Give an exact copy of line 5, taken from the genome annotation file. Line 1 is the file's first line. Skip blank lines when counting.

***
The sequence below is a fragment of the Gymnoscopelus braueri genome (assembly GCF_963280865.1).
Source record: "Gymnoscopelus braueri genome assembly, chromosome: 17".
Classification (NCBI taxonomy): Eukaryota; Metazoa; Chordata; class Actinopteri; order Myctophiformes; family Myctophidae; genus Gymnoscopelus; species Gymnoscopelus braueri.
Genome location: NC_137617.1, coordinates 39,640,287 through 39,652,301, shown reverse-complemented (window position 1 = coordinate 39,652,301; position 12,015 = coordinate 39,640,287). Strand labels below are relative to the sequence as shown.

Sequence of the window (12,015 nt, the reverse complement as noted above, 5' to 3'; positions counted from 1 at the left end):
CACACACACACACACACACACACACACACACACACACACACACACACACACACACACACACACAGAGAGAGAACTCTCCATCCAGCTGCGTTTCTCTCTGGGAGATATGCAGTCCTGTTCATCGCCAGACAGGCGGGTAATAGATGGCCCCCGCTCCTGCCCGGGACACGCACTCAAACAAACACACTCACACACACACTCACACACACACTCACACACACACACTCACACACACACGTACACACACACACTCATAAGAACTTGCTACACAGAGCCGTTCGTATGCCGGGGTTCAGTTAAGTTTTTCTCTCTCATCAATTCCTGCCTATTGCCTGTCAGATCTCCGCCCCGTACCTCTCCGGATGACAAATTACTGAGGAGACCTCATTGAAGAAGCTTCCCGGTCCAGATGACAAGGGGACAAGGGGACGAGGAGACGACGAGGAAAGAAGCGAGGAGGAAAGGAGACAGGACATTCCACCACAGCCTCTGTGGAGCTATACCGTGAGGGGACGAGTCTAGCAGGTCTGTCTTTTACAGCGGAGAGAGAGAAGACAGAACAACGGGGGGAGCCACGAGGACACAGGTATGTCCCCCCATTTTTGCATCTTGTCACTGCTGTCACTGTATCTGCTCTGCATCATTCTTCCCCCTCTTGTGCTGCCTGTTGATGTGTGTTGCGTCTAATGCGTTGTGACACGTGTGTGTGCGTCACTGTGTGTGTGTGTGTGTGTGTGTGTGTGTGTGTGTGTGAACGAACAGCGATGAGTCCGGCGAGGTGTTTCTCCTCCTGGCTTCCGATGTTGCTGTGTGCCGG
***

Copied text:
Sequence of the window (12,015 nt, the reverse complement as noted above, 5' to 3'; positions counted from 1 at the left end):